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Photo Credit : Kickstarter
It's been several months since 3D printing technology became available to the masses, more affordable, convenient, compact and improved versions have been developed for the consumers to utilize. The way consumer goods were fabricated was transform and became more customizable, enhanced and of course easy, but still the products sturdiness and quality remain.

Although we can purchase a machine that can produce three-dimensional products and stuffs for us to either use personally or for whatever purpose we wanted, it's just a one time expense we're talking about here. Let's not forget the point that as 3D printer user, you should also consider the cost of maintaining the machine as well the supplies it requires to run. And that particular 3D printer consumable is the plastic filament, which is typically costly and yes a bit of hard to find. For those who are not aware of how much would it cost to buy a plastic filament for 3D printers, well it will cost about $50 or more to purchase a single spool of it.

Fortunately, for those who find it a troublesome to replace their printer's filament, here is a great solution that will put an end to your problem. The Filabot, "a machine that allows anyone to make their own 3D printing substrate from old recyclables sitting in the bin." Invented by Tyler McNaney, a genius student from Vermont Technical College in Randolph, United States.

Tyler's invention which was funded by Kickstarter, is a compact machine that can turn waste plastic material into a usable filament for 3D printing. Filabot, with its 12 x 12 x 24 dimension, can powerfully grind and melt, then eject the material out of its small recycling-plant-like housing. From an actual test, a single milk container and a detergent bottle can actually be enough to produce an 8 feet long plastic filament for your 3D printer. There's a coil heating element inside this terribly small machine, it varies the temperature to accommodate different types of plastic material. It's been said that the final model of Filabot will feature a tip that can be adjusted to the desired filament diameter.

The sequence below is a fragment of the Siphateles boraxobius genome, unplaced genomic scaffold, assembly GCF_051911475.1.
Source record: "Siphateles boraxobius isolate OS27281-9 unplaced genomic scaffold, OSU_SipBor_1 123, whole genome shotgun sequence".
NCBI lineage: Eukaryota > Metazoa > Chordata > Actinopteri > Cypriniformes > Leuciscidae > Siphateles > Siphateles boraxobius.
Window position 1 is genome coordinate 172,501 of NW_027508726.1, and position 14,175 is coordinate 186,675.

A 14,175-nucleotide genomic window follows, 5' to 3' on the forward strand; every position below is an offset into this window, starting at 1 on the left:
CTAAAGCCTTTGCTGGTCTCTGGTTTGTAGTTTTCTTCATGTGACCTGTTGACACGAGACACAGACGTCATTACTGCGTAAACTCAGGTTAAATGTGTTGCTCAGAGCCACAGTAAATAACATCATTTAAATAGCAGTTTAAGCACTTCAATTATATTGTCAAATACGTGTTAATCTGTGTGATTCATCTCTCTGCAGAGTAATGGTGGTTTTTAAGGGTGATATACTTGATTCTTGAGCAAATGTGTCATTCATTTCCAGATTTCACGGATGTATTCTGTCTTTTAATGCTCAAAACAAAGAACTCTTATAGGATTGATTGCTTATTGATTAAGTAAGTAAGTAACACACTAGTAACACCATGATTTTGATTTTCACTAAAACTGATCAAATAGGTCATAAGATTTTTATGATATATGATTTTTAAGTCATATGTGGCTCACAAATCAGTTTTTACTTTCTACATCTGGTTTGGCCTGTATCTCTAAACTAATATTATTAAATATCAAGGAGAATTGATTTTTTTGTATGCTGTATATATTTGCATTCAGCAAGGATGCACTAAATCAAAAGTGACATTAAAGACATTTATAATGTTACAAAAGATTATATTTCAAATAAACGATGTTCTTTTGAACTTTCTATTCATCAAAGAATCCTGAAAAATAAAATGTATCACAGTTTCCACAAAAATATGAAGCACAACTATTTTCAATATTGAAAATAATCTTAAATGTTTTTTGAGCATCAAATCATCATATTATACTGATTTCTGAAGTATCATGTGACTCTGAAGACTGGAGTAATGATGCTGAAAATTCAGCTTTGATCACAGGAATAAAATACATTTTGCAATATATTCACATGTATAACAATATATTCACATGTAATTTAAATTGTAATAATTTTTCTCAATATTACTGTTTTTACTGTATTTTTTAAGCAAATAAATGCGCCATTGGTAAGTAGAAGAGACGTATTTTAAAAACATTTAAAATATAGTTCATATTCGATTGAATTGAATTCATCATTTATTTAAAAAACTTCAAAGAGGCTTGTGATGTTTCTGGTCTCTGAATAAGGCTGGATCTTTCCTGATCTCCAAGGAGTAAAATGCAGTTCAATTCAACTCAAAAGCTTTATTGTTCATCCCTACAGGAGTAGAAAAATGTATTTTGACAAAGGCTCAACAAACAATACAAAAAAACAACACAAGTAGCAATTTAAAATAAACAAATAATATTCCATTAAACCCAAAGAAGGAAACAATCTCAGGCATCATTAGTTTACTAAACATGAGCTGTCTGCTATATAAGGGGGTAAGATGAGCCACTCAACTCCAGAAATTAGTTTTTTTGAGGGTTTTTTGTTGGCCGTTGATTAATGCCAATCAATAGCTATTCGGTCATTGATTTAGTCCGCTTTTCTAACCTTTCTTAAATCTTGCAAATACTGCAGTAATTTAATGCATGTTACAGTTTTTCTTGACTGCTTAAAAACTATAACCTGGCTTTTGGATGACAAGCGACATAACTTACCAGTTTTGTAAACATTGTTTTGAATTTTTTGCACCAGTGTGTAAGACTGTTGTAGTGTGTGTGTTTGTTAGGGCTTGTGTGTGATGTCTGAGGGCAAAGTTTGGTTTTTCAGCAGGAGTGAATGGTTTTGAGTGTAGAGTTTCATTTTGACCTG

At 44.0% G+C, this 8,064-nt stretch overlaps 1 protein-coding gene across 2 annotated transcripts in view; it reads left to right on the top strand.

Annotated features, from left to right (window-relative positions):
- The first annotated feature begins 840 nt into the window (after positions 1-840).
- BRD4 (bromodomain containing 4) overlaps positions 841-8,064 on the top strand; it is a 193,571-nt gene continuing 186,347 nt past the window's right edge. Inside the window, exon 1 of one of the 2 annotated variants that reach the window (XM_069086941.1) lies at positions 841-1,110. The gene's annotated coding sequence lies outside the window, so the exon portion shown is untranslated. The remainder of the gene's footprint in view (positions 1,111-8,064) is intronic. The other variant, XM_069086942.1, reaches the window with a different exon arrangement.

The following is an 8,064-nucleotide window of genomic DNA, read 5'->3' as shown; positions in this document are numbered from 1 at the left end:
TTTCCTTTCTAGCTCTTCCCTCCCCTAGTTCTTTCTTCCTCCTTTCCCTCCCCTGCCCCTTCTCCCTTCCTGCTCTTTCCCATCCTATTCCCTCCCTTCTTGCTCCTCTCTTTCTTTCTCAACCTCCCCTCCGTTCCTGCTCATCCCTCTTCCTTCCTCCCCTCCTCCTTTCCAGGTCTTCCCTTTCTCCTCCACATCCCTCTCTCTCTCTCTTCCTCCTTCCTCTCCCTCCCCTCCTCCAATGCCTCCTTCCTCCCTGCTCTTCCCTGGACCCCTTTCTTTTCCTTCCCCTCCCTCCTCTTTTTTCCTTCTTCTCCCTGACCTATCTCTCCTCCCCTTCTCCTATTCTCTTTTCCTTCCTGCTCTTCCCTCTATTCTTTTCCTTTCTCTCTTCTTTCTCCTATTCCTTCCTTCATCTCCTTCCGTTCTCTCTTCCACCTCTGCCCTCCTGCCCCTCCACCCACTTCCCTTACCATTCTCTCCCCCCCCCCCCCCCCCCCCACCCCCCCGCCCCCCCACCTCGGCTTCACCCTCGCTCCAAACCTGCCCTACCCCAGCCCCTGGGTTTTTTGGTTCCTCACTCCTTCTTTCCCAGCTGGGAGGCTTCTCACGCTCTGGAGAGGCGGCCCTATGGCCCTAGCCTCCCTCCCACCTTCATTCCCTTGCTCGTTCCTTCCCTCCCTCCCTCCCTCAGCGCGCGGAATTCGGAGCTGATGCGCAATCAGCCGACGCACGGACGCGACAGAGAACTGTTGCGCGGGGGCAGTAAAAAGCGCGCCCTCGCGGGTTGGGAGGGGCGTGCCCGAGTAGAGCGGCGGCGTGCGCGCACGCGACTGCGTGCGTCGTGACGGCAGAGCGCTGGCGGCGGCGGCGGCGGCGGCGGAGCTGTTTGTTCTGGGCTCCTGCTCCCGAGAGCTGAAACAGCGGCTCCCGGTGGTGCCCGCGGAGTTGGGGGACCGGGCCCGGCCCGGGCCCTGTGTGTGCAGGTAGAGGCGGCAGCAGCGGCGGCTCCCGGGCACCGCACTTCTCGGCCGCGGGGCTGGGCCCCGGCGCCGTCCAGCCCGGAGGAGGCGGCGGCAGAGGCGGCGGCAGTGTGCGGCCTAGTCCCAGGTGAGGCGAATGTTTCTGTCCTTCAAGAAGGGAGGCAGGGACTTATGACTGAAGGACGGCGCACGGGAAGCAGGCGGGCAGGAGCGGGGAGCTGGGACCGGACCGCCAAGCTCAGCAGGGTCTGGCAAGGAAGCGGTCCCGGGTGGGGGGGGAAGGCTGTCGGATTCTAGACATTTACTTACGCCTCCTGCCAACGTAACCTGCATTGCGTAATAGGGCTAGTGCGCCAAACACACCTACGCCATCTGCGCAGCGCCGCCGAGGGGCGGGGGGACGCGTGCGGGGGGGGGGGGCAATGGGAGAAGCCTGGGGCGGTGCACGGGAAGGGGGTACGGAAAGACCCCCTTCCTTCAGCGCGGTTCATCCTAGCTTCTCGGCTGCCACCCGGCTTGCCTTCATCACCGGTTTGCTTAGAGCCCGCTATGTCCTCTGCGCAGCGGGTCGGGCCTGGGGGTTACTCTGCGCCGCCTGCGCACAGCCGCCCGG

Now if you're wondering if it's out in the market, then McNaney is currently working on it, to produce a batch of Filabot machines to sustain the first wave of orders. For Kickstarter backers, you can get this machine for about $350. When will it be launch to the public, that's a question they can only answer so better check their website for updates.

If you've got a lot of plastic waste in your business, then this machine is a business opportunity for you. Make those stream of plastic waste material turn into 3D printer filaments and sell it to the market, that sounds real money. You get a business, plus helping reduce environmental impacts, that's just too awesome. Recycled materials are less cheaper but still sturdy, just like those eco-friendly toner cartridges and ink cartridges, alternatively reliable for your printing needs.

 


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    Fiel Mori Promotes Eco Friendly stuffs and creating environment friendly articles for everyone @PrintGreen



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